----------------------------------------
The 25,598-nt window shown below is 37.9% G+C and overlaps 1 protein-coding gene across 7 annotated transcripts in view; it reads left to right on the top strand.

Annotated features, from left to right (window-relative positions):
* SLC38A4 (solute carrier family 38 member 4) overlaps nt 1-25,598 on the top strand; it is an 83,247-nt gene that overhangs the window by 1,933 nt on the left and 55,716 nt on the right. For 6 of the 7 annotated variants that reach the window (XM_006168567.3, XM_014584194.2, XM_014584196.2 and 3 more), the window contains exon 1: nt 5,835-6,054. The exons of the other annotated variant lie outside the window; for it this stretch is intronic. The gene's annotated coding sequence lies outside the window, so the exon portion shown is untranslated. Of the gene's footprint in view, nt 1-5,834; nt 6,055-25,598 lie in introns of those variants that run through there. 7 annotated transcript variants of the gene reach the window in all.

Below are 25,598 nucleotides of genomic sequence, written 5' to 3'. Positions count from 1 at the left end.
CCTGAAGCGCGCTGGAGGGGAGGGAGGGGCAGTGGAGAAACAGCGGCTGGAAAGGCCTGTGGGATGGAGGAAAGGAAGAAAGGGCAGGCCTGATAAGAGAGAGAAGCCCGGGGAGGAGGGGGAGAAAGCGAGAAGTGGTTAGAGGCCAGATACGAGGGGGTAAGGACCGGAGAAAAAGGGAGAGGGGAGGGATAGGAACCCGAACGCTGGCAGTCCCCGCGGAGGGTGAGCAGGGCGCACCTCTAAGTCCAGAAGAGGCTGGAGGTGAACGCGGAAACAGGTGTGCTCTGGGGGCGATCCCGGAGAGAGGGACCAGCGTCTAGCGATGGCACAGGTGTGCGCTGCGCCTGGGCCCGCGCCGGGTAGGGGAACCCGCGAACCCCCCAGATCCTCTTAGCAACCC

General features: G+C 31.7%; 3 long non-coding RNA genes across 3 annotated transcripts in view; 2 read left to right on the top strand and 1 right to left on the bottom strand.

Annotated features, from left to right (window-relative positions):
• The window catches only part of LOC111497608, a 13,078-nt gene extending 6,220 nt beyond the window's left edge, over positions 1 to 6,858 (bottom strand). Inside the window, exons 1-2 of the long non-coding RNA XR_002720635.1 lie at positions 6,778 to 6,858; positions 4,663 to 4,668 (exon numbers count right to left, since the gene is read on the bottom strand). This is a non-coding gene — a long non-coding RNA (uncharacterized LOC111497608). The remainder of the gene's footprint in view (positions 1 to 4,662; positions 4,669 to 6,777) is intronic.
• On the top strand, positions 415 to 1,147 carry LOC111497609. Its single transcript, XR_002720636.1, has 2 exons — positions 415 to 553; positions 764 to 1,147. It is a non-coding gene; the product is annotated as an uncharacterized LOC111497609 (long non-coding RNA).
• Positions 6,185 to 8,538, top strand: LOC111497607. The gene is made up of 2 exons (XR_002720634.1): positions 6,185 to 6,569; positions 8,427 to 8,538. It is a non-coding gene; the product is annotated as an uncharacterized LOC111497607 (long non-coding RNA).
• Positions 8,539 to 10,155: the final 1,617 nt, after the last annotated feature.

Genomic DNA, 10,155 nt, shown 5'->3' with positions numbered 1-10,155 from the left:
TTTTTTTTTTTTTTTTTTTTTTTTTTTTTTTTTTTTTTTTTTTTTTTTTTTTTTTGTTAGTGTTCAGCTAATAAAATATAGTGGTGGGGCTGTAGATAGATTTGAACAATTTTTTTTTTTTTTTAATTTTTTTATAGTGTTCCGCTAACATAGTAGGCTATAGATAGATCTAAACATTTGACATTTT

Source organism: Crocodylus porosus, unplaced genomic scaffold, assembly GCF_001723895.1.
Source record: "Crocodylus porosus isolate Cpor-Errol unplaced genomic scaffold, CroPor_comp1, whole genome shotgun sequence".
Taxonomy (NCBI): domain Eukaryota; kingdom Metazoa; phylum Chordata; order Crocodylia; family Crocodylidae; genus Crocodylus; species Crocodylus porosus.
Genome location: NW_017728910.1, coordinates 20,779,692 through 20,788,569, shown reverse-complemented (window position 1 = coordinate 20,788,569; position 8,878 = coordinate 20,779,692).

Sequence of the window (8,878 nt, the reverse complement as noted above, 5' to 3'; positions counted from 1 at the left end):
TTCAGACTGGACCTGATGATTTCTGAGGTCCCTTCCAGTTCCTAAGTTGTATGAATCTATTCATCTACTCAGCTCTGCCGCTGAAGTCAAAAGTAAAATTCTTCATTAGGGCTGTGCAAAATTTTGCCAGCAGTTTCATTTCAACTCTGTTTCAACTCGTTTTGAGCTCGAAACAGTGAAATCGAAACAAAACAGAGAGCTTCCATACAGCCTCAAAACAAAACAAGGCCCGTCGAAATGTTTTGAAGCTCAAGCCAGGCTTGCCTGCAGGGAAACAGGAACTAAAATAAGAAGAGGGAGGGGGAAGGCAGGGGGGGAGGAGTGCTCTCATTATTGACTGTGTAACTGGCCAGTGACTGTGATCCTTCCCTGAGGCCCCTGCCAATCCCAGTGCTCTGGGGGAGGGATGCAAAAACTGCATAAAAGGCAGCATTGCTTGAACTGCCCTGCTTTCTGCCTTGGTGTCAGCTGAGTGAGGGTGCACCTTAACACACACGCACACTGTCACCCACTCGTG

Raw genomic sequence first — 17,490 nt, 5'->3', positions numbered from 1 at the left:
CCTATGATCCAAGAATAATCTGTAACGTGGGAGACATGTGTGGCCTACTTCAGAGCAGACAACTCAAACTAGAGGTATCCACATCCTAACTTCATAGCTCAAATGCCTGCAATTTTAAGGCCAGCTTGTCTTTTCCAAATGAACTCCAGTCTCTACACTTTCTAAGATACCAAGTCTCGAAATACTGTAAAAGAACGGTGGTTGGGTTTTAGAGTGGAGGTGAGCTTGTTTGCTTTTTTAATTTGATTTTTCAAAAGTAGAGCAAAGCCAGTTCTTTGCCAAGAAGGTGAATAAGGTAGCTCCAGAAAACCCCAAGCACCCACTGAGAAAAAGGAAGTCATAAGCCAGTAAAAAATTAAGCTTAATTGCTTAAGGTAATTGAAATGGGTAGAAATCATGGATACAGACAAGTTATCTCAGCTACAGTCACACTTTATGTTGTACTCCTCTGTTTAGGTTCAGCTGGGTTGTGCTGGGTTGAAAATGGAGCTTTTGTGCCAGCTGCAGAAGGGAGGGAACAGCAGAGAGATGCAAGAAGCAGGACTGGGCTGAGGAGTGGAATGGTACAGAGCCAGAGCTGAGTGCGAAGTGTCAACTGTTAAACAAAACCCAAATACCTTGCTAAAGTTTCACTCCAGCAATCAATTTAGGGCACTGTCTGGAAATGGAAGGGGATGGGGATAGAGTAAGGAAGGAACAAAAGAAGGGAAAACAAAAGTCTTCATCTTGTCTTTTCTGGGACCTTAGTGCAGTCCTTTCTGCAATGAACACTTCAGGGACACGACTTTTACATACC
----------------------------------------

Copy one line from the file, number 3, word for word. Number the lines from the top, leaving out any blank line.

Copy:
* SLC38A4 (solute carrier family 38 member 4) overlaps nt 1-25,598 on the top strand; it is an 83,247-nt gene that overhangs the window by 1,933 nt on the left and 55,716 nt on the right. For 6 of the 7 annotated variants that reach the window (XM_006168567.3, XM_014584194.2, XM_014584196.2 and 3 more), the window contains exon 1: nt 5,835-6,054. The exons of the other annotated variant lie outside the window; for it this stretch is intronic. The gene's annotated coding sequence lies outside the window, so the exon portion shown is untranslated. Of the gene's footprint in view, nt 1-5,834; nt 6,055-25,598 lie in introns of those variants that run through there. 7 annotated transcript variants of the gene reach the window in all.